So, when I tuned into RADIO FG, playing the sweet sounds of Billy Ocean, working out the logistics of getting out of my dreams and into my car …  they brought me back in, speaking English with a French accent, “Radio FG, FUCKING GOOD music.”  Thanks France!  Thank you for fucking with me!

The Day The Willow Fell


Very windy today.  Off and on really.  Our poor willow has given up.  It gave up a branch late June ( More Willow Bye-bye ) and we took off another large branch in late July.  The last bit stood tall and strong, but we were going to cut it down in fall when our friend could lend a hand.  It seemed strong.   DSC_1124

As I was feeding the chickens, a gust of wind hit.  No big deal.  I heard Otto make a fuss, run inside and slam the door.  I saw the dogs dance.  And the angry bees became a black cloud in our courtyard.  Quickly, they flew back to their hive.  Then it was calm.  Poor Otto was stung on his ear.DSC_1121

We are having a beef sale today, so anyone who came to pick-up beef was advised and some knew of a “bee guy” to help remove the hive. Brent arrived back from Toulouse to see our new courtyard attraction.  He picked up some honeycomb.  So amazing.DSC_1119 I posted a photo on facebook and soon we had a friend interested in collecting the bees.  They are French.  The French word for “bee” is “la abeille.”  I had to quickly hop my fear of saying this impossible word in order to speak bee with them.  Since there was more than one bee, there were bees, les abeilles.  “layza-baaay.”  or something like that.  Up to this point, I’ve thwarted any use of les abeilles.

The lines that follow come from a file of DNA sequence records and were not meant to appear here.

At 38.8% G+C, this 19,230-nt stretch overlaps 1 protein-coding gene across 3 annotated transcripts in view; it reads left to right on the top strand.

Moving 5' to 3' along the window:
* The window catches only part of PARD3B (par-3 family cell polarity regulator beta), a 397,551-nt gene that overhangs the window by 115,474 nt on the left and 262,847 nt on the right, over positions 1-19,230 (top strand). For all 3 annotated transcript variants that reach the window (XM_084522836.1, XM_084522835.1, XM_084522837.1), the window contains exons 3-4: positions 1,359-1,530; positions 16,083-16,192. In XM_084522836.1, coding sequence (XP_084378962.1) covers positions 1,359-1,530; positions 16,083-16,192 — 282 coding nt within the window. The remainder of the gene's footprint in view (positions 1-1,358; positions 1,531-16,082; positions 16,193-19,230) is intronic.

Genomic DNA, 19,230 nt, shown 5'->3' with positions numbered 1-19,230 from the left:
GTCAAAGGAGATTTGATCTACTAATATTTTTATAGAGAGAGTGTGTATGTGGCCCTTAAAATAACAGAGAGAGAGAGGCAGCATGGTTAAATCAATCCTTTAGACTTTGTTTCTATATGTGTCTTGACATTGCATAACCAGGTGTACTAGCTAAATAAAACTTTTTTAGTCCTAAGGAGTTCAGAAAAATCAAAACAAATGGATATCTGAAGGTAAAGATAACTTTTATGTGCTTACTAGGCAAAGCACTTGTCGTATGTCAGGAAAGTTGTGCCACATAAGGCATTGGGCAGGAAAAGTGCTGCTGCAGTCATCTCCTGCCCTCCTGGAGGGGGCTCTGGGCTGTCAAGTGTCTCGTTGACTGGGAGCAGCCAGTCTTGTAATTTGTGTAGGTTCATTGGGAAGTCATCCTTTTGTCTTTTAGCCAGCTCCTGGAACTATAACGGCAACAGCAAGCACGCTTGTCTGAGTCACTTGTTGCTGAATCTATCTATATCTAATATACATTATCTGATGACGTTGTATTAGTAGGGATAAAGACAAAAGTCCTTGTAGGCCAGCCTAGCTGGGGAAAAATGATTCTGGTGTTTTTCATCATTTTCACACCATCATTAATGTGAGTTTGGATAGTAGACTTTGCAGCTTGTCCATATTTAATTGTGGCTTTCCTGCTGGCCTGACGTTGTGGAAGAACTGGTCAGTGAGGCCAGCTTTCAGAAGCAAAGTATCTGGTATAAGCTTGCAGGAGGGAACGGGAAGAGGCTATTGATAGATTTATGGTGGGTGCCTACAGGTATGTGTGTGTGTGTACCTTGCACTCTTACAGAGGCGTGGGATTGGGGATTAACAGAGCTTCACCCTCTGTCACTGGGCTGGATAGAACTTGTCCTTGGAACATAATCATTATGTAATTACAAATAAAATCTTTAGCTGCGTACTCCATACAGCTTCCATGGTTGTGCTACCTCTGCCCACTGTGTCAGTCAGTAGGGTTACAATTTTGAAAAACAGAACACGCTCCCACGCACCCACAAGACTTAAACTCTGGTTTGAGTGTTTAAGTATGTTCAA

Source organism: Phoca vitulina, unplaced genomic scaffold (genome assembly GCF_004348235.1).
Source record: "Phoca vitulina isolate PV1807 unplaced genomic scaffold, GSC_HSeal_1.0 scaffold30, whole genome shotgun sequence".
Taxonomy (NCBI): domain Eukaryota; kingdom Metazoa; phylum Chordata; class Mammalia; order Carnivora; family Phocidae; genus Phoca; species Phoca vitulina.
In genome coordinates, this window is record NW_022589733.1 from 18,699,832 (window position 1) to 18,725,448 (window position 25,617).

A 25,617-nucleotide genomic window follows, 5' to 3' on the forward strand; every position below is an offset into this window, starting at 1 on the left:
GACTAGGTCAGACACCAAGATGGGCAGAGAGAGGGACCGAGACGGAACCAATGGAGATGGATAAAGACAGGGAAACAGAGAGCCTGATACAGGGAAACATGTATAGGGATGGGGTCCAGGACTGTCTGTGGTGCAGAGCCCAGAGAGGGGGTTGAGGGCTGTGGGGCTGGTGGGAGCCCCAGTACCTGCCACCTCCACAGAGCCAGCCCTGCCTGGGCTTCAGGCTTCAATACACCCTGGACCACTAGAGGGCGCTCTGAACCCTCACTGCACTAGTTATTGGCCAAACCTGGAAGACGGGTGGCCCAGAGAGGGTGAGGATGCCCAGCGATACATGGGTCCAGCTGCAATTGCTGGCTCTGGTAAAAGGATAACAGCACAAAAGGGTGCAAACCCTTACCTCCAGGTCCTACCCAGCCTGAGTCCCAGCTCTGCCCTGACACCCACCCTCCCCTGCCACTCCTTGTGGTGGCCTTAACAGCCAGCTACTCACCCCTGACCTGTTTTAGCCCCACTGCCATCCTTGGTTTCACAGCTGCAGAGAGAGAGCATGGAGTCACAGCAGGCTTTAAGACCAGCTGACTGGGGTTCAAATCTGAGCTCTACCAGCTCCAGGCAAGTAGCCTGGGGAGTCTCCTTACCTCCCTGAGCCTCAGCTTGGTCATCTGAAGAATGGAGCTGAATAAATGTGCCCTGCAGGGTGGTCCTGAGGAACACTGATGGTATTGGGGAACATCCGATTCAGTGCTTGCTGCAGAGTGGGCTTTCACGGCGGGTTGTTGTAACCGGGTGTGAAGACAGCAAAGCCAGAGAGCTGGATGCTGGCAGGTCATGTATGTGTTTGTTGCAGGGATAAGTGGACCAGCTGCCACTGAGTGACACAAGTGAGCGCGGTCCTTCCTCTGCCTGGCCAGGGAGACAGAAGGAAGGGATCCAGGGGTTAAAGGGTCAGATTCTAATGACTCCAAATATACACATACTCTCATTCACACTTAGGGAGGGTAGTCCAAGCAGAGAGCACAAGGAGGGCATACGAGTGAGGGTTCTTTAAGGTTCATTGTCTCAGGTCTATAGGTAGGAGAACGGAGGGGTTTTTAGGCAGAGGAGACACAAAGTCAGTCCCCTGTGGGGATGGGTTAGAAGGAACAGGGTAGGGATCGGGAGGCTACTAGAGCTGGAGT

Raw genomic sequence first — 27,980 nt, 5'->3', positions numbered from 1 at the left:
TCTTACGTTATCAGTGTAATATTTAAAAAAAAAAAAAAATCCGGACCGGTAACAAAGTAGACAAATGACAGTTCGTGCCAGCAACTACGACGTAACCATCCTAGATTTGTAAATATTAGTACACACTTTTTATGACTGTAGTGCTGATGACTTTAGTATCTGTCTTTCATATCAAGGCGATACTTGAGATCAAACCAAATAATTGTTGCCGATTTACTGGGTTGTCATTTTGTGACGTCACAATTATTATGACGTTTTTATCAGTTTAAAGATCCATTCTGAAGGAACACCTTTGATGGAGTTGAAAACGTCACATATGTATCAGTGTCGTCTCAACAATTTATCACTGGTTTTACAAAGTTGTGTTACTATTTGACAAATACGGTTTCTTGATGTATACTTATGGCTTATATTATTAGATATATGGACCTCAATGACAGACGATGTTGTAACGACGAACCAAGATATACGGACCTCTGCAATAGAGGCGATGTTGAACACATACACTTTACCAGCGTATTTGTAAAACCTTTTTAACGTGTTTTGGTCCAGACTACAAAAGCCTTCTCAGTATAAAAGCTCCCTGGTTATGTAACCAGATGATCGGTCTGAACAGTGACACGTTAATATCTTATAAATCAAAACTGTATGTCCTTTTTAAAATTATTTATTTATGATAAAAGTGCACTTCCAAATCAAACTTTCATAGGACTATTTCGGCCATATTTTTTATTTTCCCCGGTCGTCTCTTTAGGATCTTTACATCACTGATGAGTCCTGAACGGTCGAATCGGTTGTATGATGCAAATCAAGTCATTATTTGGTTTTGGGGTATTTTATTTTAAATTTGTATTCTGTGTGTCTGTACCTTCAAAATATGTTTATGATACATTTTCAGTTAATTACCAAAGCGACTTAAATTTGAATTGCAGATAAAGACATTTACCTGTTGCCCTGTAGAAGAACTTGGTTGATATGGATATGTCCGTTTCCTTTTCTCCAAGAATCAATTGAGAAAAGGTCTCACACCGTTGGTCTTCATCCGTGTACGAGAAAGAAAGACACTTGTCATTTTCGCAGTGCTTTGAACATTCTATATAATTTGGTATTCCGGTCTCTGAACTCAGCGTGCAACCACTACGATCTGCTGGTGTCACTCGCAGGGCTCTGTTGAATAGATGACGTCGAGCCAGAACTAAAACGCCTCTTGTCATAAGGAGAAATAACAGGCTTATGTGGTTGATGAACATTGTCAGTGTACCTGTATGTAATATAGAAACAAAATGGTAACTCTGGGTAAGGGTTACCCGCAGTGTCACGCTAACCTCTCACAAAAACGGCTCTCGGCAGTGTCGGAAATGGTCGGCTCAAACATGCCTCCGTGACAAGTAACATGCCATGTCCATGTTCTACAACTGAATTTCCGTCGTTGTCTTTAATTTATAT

Our friends came with bee things.


I don’t know nothing ’bout no bees, but in order to set up their new home my crème brûlée torch was needed.  Warmed up the wires for the new bee wax home.
DSC_1129In America, you often see one guy digging a hole and two others watching.  In this case, there was one guy with the bee-proof suit and two others helping in the distance.  These bees mostly stayed with the hive in the tree.  Occasionally a few would charge.   DSC_1138A bit of smoke and a shovel, B-dude got a bulk of the bees in their new home.DSC_1141The hive rests next to the tree for a few days so the rest of the bees can move in.DSC_1148